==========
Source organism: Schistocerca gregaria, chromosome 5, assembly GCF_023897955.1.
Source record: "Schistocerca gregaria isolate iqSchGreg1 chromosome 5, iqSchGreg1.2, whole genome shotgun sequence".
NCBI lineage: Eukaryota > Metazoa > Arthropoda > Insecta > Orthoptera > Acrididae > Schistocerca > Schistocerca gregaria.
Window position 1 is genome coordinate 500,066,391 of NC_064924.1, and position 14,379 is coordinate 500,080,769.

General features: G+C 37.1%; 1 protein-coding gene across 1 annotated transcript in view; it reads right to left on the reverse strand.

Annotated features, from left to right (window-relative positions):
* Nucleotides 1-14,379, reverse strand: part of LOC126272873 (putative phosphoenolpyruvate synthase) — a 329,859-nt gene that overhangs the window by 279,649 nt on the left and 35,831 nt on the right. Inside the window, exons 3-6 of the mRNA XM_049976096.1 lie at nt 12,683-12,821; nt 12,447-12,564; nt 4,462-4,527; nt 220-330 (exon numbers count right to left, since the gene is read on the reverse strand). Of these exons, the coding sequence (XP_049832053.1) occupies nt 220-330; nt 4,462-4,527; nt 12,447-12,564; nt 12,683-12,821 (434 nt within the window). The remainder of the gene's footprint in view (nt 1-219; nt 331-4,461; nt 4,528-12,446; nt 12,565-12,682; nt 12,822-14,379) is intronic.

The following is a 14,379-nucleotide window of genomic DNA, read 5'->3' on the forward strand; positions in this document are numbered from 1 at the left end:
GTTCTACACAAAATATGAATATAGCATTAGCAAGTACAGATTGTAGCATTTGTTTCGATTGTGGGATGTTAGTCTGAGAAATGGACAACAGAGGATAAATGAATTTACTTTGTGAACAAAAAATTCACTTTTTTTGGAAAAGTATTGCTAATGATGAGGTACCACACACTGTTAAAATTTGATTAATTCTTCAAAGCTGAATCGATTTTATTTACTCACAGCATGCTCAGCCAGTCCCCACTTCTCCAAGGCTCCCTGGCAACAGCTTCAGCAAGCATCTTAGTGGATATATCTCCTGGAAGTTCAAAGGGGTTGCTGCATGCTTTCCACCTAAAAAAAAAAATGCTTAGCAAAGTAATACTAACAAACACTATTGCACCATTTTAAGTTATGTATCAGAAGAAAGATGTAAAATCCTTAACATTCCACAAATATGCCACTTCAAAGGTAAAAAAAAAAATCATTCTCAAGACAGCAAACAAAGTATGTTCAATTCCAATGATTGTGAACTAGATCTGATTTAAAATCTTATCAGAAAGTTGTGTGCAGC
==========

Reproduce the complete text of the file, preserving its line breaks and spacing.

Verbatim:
Source organism: Schistocerca gregaria, chromosome 5, assembly GCF_023897955.1.
Source record: "Schistocerca gregaria isolate iqSchGreg1 chromosome 5, iqSchGreg1.2, whole genome shotgun sequence".
NCBI lineage: Eukaryota > Metazoa > Arthropoda > Insecta > Orthoptera > Acrididae > Schistocerca > Schistocerca gregaria.
Window position 1 is genome coordinate 500,066,391 of NC_064924.1, and position 14,379 is coordinate 500,080,769.

General features: G+C 37.1%; 1 protein-coding gene across 1 annotated transcript in view; it reads right to left on the reverse strand.

Annotated features, from left to right (window-relative positions):
* Nucleotides 1-14,379, reverse strand: part of LOC126272873 (putative phosphoenolpyruvate synthase) — a 329,859-nt gene that overhangs the window by 279,649 nt on the left and 35,831 nt on the right. Inside the window, exons 3-6 of the mRNA XM_049976096.1 lie at nt 12,683-12,821; nt 12,447-12,564; nt 4,462-4,527; nt 220-330 (exon numbers count right to left, since the gene is read on the reverse strand). Of these exons, the coding sequence (XP_049832053.1) occupies nt 220-330; nt 4,462-4,527; nt 12,447-12,564; nt 12,683-12,821 (434 nt within the window). The remainder of the gene's footprint in view (nt 1-219; nt 331-4,461; nt 4,528-12,446; nt 12,565-12,682; nt 12,822-14,379) is intronic.

The following is a 14,379-nucleotide window of genomic DNA, read 5'->3' on the forward strand; positions in this document are numbered from 1 at the left end:
GTTCTACACAAAATATGAATATAGCATTAGCAAGTACAGATTGTAGCATTTGTTTCGATTGTGGGATGTTAGTCTGAGAAATGGACAACAGAGGATAAATGAATTTACTTTGTGAACAAAAAATTCACTTTTTTTGGAAAAGTATTGCTAATGATGAGGTACCACACACTGTTAAAATTTGATTAATTCTTCAAAGCTGAATCGATTTTATTTACTCACAGCATGCTCAGCCAGTCCCCACTTCTCCAAGGCTCCCTGGCAACAGCTTCAGCAAGCATCTTAGTGGATATATCTCCTGGAAGTTCAAAGGGGTTGCTGCATGCTTTCCACCTAAAAAAAAAAATGCTTAGCAAAGTAATACTAACAAACACTATTGCACCATTTTAAGTTATGTATCAGAAGAAAGATGTAAAATCCTTAACATTCCACAAATATGCCACTTCAAAGGTAAAAAAAAAAATCATTCTCAAGACAGCAAACAAAGTATGTTCAATTCCAATGATTGTGAACTAGATCTGATTTAAAATCTTATCAGAAAGTTGTGTGCAGC